Heartbroken parents tell how they forgave the uninsured driver who killed their daughter, 23, in 110mph road smash… and let him move in to their home
- Maria Jimenez was killed after she was thrown from the car in a high speed crash
- Her friend Nick Tay, 25, had been behind the wheel and was speeding at 110mph
- Maria’s parents say the loss left them consumed by grief but felt concern for Nick
- They invited him into their home as he faced charges and formed a close bond
The parents of a student killed in a car crash have shared how they forgave the man behind the wheel, taking him into their home and calling him son.
Elizabeth and Fernando Jimenez were devastated after their daughter Maria was killed in a car crash in March 2017 but felt obligated to help Nick Tay, the friend who had been driving, as he faced prosecution.
Despite being ‘consumed with grief’, Elizabeth couldn’t help but feel for 25-year-old Nick, whose family lived in Singapore, leaving him facing the aftermath of his actions on his own.
The couple decided they would forgive him and the three of them would go on to form a remarkably close bond with each other as Nick faced prosecution, was sent to prison and then deported after serving his sentence.
In March 2017, Maria Jimenez had planned to go Korea to teach after finishing her linguistics degree at Brighton University.
The parents of Maria Jimenez (pictured left) who was killed after her friend Nick Tay (right) crashed her car while travelling at 110mph have said how forgiving him helped them heal
Fernando and Elizabeth Jimenez described how they were consumed by grief after learning of their daughter’s death in March 2017 but remarkably forgave her friend 25-year-old Nick Tay
But just days before her 24th birthday, she was killed in a crash after friend Nick Tay flipped the car while travelling at 110mph.
The pair had been for dinner with their church music group and Maria had asked Nick to drive her home because she had been drinking.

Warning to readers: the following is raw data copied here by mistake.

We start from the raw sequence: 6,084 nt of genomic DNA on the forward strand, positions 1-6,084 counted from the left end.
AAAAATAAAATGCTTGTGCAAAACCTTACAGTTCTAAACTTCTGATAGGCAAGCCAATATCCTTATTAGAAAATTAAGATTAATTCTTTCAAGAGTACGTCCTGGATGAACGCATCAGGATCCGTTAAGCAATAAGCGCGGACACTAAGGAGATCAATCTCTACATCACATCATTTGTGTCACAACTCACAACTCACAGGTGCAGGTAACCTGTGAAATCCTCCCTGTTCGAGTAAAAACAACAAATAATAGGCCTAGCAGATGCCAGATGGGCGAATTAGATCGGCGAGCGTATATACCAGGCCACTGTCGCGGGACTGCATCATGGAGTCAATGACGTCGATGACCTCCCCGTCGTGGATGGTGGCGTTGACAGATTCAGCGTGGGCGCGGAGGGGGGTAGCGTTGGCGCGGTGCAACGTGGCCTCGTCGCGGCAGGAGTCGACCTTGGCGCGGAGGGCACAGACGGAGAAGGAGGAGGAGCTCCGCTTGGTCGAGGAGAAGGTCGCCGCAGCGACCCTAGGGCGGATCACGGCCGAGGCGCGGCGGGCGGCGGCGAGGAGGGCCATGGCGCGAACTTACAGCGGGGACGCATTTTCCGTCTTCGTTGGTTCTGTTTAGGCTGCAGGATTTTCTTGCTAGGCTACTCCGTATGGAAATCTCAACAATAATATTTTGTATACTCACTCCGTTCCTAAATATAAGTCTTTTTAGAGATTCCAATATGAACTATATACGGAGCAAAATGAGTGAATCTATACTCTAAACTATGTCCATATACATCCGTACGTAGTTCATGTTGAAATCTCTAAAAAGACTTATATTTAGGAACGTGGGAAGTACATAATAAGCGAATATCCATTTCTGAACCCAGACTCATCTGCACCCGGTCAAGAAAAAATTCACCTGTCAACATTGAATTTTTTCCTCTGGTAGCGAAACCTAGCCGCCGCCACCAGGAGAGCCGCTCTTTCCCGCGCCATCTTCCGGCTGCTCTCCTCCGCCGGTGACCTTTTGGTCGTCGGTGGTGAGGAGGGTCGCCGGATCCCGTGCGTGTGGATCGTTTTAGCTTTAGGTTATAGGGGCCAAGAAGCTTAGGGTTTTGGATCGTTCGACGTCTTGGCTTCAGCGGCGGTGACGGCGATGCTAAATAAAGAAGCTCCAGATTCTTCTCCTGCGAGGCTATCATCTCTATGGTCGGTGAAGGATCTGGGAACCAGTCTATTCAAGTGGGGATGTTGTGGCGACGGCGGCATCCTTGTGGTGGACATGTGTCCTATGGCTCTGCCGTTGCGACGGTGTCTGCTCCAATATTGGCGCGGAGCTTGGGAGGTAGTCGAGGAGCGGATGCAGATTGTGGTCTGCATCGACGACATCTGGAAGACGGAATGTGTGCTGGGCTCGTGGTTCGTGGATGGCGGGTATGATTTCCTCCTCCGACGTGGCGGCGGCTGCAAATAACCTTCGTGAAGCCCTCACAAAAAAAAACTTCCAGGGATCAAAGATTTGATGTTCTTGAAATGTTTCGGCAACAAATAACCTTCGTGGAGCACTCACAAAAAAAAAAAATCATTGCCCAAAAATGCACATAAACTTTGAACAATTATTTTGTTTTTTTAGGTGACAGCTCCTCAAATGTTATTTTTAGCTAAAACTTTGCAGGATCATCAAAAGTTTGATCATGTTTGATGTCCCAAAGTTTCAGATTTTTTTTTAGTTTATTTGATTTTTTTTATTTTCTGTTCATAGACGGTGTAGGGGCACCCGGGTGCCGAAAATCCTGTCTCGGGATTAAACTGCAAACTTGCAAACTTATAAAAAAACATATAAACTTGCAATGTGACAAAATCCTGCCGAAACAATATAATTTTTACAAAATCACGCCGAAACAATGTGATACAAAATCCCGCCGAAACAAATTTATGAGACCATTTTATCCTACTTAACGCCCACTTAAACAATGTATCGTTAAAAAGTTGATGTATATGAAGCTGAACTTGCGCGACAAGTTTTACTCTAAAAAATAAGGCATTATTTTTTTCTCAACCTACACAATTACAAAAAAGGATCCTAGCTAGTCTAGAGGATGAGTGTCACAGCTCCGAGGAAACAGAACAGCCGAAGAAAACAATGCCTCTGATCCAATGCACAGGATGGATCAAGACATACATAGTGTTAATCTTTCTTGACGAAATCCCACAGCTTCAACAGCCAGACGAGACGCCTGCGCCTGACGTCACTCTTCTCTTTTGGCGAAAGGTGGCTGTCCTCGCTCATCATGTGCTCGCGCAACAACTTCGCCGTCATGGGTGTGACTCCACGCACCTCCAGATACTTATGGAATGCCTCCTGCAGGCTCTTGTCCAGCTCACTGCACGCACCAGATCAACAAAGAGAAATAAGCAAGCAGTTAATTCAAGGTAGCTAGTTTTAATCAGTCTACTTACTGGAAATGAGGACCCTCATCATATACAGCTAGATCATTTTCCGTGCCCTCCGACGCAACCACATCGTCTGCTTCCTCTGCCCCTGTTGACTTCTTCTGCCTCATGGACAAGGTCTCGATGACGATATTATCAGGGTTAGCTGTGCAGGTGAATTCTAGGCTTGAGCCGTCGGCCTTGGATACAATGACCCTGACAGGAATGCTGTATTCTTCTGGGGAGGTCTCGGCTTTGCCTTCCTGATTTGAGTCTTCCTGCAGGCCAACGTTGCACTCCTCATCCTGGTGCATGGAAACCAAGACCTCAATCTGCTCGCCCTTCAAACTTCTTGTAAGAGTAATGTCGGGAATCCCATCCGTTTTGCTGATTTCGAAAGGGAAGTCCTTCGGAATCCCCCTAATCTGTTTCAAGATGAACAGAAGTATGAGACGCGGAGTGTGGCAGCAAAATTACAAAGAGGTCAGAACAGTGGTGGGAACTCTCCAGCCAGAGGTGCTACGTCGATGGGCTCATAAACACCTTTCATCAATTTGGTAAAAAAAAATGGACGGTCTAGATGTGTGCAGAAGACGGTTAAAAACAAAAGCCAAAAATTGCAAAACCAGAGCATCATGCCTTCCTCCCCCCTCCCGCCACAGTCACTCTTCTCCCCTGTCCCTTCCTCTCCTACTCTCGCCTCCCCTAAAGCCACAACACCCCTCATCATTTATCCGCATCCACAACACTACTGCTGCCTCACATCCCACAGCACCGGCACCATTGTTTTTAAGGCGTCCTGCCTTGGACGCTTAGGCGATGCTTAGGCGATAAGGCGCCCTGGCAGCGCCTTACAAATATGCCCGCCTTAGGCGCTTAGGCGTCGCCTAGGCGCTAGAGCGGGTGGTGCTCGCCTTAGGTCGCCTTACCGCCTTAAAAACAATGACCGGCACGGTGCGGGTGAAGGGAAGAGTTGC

Nick, 25, was speeding down a dual-carriageway in south west London at more than double the limit when he veered across two lanes, hit the central reservation and flew off towards a verge.
Maria was not wearing a seatbelt and was thrown from the Peugeot 206 when Tay, who escaped with minor injuries, crashed in the early hours of March 22.
The crash, which happened on the A3 near Tolworth, cost Maria her life in what police would later call ‘an incident that was entirely preventable’.
The young woman’s parents, originally from Costa Rica but who moved to the UK in 1995, told the Mirror how they were ‘consumed with grief’ when they were informed about Maria’s death.
In a memorial fundraiser set up after her death, Fernando reflected on how her childhood and teenage days were ‘always full of friends, parties, ballet and dancing, in which her leadership and love were notorious’.
He described how Maria ‘had a good voice and enjoyed playing the piano, gifts that allowed her to become a part of Hillsong Church Musical Worship Team at Guildford, UK’, where she would meet Nick.
The couple grieved in their separate ways with Fernando being overcome with anger after finding out what had happened.
Describing his reaction to the Forgiveness Project, he said: ‘These revenge fantasies initially got me through, but I also knew I didn’t want to end up a bitter man.’
Meanwhile Elizabeth’s thoughts turned to Nick and wondering whether he was OK.